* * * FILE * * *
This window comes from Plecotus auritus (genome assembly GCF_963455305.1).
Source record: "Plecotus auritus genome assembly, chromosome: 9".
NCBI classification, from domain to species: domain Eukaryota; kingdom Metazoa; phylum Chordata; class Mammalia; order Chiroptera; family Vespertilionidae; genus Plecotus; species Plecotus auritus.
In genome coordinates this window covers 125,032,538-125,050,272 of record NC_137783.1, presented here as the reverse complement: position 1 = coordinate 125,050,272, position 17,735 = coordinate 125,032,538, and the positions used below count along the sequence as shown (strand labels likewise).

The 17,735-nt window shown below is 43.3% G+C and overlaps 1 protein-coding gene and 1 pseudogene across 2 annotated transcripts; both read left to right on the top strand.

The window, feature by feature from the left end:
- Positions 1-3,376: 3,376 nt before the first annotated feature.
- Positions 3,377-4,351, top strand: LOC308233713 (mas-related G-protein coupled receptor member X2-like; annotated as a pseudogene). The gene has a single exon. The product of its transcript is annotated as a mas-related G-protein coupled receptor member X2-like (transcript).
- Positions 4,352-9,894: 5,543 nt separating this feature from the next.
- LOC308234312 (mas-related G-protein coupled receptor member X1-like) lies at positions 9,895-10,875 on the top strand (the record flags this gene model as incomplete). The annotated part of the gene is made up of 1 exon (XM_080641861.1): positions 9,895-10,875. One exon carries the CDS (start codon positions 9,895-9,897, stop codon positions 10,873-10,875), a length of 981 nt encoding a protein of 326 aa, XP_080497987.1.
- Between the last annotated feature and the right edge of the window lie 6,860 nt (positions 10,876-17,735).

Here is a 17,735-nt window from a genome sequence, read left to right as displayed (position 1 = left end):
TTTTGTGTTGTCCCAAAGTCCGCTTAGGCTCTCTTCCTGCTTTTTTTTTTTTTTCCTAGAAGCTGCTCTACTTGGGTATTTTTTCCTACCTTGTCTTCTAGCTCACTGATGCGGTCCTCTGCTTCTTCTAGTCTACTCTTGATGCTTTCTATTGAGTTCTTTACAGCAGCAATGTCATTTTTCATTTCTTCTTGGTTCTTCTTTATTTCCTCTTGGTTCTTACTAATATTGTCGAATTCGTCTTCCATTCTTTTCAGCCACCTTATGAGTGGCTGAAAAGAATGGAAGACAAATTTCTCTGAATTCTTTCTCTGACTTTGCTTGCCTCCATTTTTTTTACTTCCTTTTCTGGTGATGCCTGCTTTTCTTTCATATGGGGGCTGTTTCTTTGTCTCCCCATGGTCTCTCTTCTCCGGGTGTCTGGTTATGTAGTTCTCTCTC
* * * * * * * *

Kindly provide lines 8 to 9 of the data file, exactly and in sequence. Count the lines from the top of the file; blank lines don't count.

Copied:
- Positions 3,377-4,351, top strand: LOC308233713 (mas-related G-protein coupled receptor member X2-like; annotated as a pseudogene). The gene has a single exon. The product of its transcript is annotated as a mas-related G-protein coupled receptor member X2-like (transcript).
- Positions 4,352-9,894: 5,543 nt separating this feature from the next.